# Re: 'and' reification in IC

From: Warwick Harvey <wh_at_icparc.ic.ac.uk>
Date: Tue 22 Jun 2004 02:10:42 PM GMT
Message-ID: <20040622151038.G1244@tempest.icparc.ic.ac.uk>
```Hi Chris,

On Tue, Jun 22, 2004 at 12:26:54PM +0100, Chris Meudec wrote:
> I am using Eclipse 5.7#45 on Windows XP and I am having trouble
> understanding the use of the 'and' reified constraint in IC.
>
> For example, once ic is loaded:
> ?- ic : (R #= (X #> 5 and X #< 2)).
> R = R{[0, 1]}
> X = X{-1.0Inf .. 1.0Inf}
> There are 3 delayed goals.
> Yes (0.00s cpu)
>
> I would have expected R to be bound to 0 here as the constraint is
> disentailed.

Reified constraints like this are handled by decomposing them into primitive
constraints.  For your example, this would be (more or less):

#>(X, 5, B1), #<(X, 2, B2), #=(B1 + B2, 2, R)

or, to make it easier for a human to understand (but less clear what's a
primitive constraint):

B1 #= (X #> 5), B2 #= (X #< 2), R #= (B1 + B2 #= 2)

Each of these constraints has bounds consistency applied to it locally -
there is no global consistency enforced.  And taken on their own, each of
these constraints is bounds consistent, so nothing can be inferred.

> Am I missing something? Is this part of the ic library not yet fully
> implemented (if not how can the above de done).

It is fully implemented, you're just wanting it to do a kind of reasoning
that falls outside its remit.

Some options:

1.  Use a different solver that does global consistency, such as eplex: but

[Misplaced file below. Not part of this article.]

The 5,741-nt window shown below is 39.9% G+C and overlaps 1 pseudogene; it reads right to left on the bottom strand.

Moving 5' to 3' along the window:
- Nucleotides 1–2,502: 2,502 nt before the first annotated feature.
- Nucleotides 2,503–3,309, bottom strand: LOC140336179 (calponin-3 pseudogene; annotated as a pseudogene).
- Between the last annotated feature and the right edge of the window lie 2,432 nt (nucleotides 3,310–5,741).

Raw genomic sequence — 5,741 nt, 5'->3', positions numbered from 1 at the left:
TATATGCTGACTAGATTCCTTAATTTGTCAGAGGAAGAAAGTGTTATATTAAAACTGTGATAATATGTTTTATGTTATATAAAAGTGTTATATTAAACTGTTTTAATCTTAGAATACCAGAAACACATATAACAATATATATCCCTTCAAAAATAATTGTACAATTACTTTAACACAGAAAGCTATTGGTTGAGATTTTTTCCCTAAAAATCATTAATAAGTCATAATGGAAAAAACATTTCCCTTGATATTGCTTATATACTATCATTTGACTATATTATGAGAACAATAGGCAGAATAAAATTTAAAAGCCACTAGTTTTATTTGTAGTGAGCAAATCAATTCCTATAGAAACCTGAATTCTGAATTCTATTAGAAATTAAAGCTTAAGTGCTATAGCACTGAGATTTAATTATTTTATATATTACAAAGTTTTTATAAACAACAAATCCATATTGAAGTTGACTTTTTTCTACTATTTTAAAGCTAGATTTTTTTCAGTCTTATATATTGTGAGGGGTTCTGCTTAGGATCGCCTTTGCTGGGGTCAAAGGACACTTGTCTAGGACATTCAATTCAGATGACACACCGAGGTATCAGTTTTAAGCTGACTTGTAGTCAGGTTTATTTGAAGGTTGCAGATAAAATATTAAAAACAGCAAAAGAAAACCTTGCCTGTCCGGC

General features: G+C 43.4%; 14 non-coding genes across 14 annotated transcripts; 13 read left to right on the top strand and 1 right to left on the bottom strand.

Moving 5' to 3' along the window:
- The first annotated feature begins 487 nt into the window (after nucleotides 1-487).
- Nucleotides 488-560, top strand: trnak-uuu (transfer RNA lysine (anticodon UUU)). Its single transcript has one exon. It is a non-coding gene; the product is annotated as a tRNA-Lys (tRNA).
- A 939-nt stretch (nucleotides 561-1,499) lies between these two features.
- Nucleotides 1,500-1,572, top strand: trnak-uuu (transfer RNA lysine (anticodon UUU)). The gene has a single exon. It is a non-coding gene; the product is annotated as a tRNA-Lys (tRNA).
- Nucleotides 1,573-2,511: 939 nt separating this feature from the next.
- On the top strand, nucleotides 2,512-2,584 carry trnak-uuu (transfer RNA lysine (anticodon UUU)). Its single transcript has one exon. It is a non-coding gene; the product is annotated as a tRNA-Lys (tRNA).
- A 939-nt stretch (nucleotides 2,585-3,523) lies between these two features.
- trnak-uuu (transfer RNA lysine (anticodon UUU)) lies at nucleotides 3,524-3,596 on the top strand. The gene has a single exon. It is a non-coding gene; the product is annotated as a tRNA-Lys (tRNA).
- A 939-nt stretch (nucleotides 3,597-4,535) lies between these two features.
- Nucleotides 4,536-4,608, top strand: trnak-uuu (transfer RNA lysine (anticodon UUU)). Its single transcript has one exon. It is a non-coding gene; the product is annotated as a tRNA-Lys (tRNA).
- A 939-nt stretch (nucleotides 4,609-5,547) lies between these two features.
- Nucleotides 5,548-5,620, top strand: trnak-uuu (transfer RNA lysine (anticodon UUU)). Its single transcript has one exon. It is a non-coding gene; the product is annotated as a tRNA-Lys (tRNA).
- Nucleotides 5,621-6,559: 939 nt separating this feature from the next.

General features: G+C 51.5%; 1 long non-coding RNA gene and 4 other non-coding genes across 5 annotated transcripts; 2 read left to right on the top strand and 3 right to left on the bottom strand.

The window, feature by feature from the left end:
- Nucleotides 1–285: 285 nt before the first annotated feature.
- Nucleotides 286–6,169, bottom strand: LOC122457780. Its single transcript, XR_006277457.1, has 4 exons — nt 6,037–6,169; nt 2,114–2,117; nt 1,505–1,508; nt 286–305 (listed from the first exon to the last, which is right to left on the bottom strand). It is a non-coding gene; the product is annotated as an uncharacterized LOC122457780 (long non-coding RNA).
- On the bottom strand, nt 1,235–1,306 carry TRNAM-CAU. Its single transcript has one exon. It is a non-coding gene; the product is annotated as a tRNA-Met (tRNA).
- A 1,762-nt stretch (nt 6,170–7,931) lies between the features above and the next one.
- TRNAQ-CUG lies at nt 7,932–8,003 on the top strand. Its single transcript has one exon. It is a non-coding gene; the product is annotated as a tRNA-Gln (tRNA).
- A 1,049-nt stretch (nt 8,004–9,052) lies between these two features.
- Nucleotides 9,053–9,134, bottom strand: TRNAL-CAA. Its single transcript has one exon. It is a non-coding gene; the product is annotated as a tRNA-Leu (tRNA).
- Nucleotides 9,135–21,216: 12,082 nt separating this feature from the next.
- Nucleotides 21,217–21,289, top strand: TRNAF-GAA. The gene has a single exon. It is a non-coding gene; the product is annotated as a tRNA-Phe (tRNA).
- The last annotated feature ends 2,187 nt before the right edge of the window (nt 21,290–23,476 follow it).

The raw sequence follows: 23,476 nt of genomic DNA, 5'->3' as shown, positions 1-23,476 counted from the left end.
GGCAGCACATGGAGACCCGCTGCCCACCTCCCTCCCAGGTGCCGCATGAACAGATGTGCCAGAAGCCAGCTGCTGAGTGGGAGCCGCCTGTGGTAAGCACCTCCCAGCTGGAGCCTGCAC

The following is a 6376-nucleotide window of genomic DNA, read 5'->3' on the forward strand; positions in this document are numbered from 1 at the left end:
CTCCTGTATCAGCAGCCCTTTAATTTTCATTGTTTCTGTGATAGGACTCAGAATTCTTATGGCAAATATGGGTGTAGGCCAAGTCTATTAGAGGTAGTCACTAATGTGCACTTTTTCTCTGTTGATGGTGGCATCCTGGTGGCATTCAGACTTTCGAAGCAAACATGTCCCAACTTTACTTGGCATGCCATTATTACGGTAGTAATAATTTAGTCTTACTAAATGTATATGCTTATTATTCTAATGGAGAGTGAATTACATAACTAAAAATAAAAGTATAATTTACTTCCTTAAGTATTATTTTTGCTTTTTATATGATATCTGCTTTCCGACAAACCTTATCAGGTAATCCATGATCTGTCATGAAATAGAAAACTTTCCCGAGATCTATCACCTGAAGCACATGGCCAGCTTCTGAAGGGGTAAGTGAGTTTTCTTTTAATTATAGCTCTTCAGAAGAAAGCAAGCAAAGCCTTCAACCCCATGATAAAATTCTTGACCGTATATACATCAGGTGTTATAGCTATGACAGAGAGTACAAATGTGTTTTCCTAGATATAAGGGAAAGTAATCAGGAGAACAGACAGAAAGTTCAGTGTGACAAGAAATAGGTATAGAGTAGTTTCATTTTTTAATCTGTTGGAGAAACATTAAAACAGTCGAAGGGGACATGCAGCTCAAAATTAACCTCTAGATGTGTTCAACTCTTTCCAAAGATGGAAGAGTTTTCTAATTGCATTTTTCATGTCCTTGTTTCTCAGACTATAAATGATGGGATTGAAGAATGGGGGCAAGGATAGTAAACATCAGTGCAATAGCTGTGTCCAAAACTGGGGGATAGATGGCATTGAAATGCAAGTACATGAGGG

then you're limited to linear constraints, so you'll have to model your
problem appropriately.  Actually, the global consistency is only for
real variables, so since you have integer variables you may find you're
just pushing the problem somewhere else.

2.  Use a solver such as propia on top of IC, to achieve stronger
propagation for certain constraints.  Propia can be quite effective in
some situations, though it can also be a bit heavy (and has the
potential to be wildly inefficient if used inappropriately :).  There's
also a bug in IC that may lead to poor performance with propia - if you
choose this route let me know and I'll give you a patch.

3.  Remodel your problem or add some redundant constraints in order to
achieve the level of consistency you desire with the constraints
available.

4.  Write your own constraint(s).  This is obviously more work, but it means
you get to choose what algorithms to use for the level of consistency
you desire.

Cheers,
Warwick
```
Received on Tue Jun 22 15:12:53 2004

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